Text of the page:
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Overcoming Anticipatory Fear

"You gain strength, courage, and confidence by every experience in which you really stop to look fear in the face."

~ Eleanor Roosevelt



Anticipatory Fear

Fear is defined in the dictionary as an unpleasant emotion caused by the belief that someone or something dangerous is likely to cause pain or a threat.


Fear is a hardwired primitive emotion. Fear is like an alarm system, which warns us against threats to survival. Survival, in our ancestral past, meant staying alive in the face of threats that could cause death or serious harm.


Fear can also habitually arise in the absence of a present moment threat. Anticipatory or objectless fear can turn into chronic anxiety related to nothing specific to your current life, and this can become debilitating.

When you Feel Anticipatory/Objectless Fear:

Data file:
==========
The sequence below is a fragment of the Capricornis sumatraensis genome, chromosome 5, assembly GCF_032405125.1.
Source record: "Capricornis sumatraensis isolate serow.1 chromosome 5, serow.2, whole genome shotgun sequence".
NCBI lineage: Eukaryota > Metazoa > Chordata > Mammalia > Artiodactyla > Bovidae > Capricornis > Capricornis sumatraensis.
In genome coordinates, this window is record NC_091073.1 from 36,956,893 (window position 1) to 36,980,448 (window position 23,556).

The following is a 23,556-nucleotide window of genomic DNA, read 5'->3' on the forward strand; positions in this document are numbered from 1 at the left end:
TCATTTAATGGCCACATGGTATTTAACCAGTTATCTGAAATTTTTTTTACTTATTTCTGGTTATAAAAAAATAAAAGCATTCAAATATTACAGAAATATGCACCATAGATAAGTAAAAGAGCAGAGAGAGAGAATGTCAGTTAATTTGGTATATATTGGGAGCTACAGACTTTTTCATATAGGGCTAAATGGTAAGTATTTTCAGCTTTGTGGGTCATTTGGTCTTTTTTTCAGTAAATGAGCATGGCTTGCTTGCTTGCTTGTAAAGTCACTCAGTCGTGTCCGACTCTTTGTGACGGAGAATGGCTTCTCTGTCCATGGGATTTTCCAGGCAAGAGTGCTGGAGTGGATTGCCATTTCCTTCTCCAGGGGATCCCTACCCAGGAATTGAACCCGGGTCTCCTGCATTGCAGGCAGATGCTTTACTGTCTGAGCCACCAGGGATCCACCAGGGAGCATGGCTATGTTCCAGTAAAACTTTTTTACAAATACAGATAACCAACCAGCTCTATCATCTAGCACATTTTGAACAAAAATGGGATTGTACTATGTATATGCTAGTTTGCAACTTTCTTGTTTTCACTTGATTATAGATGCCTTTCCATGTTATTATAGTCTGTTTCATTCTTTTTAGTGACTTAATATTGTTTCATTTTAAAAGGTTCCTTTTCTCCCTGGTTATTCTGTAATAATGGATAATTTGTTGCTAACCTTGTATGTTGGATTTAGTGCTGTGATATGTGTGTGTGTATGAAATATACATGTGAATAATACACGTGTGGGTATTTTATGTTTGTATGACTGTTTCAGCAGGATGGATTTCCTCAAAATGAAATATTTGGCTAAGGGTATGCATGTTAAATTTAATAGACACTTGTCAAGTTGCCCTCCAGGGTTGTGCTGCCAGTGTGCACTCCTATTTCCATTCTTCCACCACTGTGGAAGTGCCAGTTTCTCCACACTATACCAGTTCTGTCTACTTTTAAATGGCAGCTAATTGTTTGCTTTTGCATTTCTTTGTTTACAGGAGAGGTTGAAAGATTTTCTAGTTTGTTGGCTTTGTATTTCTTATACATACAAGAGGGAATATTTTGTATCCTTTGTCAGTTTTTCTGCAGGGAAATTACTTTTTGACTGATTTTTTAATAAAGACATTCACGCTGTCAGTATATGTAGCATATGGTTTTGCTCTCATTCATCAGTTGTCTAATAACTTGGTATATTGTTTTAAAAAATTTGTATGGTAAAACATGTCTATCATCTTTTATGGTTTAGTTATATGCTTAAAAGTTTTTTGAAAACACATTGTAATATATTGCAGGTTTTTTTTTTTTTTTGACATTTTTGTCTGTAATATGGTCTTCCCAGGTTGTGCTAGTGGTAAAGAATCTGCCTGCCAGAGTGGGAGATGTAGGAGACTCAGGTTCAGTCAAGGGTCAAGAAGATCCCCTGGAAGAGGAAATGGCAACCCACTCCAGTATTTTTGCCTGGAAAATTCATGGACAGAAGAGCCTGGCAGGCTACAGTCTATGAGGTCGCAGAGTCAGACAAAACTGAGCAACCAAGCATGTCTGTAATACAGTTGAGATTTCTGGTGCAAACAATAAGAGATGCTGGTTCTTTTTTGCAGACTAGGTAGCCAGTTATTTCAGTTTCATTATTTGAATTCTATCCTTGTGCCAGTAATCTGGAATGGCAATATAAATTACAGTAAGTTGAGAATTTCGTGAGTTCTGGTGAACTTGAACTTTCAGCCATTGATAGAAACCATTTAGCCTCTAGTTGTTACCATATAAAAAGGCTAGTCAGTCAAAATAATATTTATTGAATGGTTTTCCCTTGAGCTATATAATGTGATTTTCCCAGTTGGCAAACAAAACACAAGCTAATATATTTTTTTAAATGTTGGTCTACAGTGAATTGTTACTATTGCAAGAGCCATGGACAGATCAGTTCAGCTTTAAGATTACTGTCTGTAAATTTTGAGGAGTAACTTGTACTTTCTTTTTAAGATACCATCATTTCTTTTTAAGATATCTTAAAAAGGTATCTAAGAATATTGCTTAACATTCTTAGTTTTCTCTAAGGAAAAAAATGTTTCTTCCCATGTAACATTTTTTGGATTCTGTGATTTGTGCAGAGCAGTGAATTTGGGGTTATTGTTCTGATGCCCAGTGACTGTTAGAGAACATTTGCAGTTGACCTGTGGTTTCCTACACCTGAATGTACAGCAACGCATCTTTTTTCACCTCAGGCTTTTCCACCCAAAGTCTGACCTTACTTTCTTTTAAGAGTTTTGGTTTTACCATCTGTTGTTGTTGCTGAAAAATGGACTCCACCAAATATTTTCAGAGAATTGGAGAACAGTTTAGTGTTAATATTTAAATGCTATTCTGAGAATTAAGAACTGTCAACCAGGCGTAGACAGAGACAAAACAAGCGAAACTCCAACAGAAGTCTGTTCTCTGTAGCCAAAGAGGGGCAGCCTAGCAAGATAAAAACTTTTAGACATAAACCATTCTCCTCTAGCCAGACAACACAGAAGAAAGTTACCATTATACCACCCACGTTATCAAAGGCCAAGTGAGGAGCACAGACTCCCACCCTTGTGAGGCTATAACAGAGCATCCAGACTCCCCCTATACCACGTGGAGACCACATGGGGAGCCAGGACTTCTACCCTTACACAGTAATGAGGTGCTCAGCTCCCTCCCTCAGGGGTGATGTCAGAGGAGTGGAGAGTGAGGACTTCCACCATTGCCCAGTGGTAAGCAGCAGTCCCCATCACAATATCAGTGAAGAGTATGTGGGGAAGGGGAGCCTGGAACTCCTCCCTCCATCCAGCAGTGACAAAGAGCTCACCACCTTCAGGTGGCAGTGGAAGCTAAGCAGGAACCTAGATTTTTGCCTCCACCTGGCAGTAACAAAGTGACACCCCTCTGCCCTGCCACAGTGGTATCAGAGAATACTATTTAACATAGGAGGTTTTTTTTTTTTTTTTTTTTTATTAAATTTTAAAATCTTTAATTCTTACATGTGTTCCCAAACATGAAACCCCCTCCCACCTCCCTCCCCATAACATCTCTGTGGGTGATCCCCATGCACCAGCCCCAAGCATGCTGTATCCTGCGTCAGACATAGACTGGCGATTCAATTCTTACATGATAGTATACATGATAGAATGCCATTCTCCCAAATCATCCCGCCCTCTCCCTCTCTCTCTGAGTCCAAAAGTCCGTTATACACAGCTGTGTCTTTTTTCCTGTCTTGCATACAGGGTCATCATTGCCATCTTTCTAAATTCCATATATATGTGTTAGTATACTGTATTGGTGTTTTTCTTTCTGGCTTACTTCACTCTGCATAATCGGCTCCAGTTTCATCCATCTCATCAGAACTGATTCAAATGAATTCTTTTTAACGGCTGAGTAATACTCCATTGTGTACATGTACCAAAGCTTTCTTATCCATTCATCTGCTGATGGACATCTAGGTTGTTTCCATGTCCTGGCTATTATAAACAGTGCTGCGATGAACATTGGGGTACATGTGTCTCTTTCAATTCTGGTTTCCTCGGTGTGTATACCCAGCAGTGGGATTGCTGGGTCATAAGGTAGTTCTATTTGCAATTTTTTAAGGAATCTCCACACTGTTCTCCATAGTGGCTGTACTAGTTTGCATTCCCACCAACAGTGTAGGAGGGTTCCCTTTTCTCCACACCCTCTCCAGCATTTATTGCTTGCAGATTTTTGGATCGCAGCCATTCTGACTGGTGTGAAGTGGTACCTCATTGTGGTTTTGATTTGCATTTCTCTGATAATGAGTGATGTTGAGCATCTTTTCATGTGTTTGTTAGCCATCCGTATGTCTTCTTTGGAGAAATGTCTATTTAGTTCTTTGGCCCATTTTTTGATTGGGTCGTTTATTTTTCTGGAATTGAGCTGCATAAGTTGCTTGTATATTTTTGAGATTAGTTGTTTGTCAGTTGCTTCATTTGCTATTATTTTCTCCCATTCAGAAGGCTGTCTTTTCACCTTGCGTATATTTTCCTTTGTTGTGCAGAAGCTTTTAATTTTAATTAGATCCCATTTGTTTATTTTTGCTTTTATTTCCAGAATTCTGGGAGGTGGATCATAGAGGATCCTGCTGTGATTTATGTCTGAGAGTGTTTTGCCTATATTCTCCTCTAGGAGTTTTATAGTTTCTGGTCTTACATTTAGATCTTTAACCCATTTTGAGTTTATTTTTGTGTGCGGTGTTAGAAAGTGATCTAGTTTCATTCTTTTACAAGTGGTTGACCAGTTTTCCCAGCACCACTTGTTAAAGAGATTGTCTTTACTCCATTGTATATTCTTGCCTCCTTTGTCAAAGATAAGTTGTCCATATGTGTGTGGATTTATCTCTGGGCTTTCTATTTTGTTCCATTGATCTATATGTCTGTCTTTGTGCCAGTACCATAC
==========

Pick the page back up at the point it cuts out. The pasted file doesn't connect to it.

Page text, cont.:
Stop and breathe. When you feel unsafe, your flight or fight (sympathetic nervous system) is activated. When you feel fear - stop and breathe deeply into your belly.

Introduce safety. Remind yourself that you are safe at this moment. Saying, "I am safe right now" will introduce safety into your body.

Focus on love. Once you have shifted into your parasympathetic nervous system (rest and digest), move your focus to an animal, person or activity that you love. Flood love through your body until you feel calmer.

Invite your fear to speak. Once you are calm enough to witness yourself, ask your fear, "What are you afraid of?" A memory, a few words or an image might spontaneously pop into your mind.

Soothe your fear. Say something soothing to your fear such as, “Everything’s going to be okay. I’m here for you. I’m never going to leave you. I love you.”

Stand up. At the root of fear is abandonment, shame or betrayal from the past. Stand up strongly for your right to be treated well - in your imagination or out loud to yourself.

Imagine strength. Imagine yourself as a superhero overcoming past harm in powerful and magical ways. This imaginative exercise can reinforce new feelings of empowerment in your body.

Anchor safety. Take one small action step to anchor this feeling of safety into your nervous system. You might take a warm bath, lay on the ground in the sunshine, colour a mandala or listen to meditative music.


With love,

Shelley

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